"We function as a department in the company, someone who will do all the analysis of the data and do all the creative work to execute a marketing program," said Mary Rownd, director of marketing at Clever Ideas.

Stroke 'em

Whether loyalty programs are high tech or low tech, customers and operators like them. Estimates of customer participation in loyalty programs range from 10 to 50 percent of a restaurant's clientele. But as is often the case in many businesses, about 20 percent of a restaurant's customers account for the bulk of its sales, said Christensen.

"If you don't know who the top 20 percent of your customers are, you probably don't know where 50 to 60 percent of your revenues are coming from," he said. "That's what a (modern) loyalty program will do for you that a punch card system can't."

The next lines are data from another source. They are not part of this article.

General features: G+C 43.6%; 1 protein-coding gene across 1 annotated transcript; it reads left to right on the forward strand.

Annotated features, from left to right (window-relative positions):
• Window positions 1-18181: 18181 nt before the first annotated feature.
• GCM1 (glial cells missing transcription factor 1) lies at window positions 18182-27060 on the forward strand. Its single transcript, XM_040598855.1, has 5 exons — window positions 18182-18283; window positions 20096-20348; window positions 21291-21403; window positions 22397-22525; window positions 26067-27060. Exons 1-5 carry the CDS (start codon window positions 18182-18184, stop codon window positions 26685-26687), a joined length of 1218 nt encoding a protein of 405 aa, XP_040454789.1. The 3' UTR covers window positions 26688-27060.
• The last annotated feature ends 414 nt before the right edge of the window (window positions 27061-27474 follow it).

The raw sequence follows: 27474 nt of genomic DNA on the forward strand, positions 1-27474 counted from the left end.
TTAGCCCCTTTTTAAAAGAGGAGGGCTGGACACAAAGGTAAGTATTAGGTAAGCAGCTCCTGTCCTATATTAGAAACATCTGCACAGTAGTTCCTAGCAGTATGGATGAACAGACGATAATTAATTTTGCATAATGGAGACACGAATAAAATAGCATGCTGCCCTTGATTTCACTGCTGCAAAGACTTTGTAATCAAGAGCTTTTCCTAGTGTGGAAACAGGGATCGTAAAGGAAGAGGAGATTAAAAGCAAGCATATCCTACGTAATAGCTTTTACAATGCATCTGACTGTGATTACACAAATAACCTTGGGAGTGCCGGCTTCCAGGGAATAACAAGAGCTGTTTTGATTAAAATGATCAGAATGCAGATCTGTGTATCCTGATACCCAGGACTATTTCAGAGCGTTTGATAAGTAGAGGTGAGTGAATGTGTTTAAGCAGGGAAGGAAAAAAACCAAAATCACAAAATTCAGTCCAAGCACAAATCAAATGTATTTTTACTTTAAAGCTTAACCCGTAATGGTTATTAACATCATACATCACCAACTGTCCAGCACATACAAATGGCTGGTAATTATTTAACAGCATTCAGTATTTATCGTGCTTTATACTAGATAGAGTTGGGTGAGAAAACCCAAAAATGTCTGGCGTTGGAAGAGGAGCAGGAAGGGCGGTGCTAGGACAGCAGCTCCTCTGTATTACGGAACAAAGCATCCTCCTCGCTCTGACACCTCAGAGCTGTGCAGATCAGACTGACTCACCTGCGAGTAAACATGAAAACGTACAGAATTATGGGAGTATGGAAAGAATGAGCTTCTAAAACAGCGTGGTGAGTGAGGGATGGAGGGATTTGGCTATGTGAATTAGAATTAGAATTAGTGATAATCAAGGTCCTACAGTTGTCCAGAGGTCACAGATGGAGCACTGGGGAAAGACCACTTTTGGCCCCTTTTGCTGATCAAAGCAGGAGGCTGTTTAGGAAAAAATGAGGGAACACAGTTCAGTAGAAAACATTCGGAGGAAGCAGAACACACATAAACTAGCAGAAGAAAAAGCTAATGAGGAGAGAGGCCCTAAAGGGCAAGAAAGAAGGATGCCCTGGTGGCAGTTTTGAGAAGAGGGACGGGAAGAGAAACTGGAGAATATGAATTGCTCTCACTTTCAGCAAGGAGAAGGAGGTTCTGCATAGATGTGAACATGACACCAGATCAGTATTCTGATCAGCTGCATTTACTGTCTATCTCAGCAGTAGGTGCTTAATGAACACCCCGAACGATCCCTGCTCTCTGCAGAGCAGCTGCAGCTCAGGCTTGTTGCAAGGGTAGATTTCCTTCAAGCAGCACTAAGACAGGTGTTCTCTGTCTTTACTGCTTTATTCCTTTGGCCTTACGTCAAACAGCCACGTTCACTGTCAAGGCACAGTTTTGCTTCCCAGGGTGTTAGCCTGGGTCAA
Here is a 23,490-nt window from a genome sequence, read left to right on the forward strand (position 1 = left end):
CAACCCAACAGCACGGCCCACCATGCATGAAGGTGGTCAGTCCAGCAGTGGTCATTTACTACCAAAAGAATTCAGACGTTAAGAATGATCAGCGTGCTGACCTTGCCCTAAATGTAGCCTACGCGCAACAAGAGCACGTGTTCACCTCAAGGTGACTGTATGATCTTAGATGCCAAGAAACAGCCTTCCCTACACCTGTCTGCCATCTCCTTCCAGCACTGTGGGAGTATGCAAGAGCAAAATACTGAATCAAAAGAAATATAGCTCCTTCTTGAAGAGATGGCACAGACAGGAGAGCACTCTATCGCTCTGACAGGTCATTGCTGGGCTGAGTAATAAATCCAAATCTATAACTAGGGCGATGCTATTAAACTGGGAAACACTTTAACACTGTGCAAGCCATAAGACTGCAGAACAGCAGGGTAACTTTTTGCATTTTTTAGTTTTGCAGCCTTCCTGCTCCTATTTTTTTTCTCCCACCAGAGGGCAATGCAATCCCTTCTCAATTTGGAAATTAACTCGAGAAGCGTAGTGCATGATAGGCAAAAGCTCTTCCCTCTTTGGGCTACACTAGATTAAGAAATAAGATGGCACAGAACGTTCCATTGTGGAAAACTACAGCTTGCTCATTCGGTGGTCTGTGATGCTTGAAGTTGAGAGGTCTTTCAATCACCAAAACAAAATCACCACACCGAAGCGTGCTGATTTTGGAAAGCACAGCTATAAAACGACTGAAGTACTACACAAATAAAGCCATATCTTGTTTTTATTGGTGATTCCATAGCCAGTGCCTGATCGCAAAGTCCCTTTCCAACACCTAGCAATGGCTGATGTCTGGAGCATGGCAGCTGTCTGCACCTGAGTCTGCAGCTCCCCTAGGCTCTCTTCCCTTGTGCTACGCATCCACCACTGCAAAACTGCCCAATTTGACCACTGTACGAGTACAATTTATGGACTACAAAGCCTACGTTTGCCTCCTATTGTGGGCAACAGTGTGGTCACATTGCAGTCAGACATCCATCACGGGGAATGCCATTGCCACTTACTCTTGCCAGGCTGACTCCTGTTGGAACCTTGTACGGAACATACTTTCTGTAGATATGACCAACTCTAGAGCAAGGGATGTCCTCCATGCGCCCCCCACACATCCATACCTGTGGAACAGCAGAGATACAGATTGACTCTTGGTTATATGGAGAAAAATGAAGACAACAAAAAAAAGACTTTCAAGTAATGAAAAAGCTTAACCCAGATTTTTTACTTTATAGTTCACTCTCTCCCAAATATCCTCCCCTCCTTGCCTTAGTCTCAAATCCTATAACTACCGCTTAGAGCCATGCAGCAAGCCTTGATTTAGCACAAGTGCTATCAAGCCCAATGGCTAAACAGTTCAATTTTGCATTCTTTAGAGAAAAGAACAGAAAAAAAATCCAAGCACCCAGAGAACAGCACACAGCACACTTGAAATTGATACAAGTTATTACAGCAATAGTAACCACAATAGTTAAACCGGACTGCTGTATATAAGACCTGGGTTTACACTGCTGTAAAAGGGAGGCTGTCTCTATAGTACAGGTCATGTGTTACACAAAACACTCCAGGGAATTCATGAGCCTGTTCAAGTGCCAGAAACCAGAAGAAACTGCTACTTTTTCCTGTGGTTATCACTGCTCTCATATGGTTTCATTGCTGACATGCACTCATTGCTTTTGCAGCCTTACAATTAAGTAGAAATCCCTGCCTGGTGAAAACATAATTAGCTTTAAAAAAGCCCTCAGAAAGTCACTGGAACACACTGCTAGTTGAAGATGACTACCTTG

Customers dig program perks, too, be they discounts on food or drink, free merchandise (shirts, hats and huggers), or selective access to special promotions, such as wine tastings.

Rownd said that at one of her client's restaurants, loyalty members get preferred seating without having to part with any points.

"On a Saturday night when the wait's an hour and a half, their name goes to the top of the list," Rownd said. "That's really valuable to some people."

Paul Kraft, vice president of Clubhouse restaurants, said his company wanted to boost Sunday sales at its three restaurants. Eight weeks ago it began doubling the value of redeemable points on that day.

"Depending on the restaurant, we've seen business improve on Sundays anywhere from 18 to 22 percent," said Kraft, from his office in Oakbrook, Ill. The company's other restaurants are in Costa Mesa, Calif., and Atlanta, Ga. "Things like that really grow incremental sales, and that's what we wanted."

Christensen advised that rewards should be limited to the geographic reach of a concept. In a one- or two-store operation, rewards should include product discounts or giveaways in order to generate trial. That also keeps costs low and makes the program easily managed by the operator.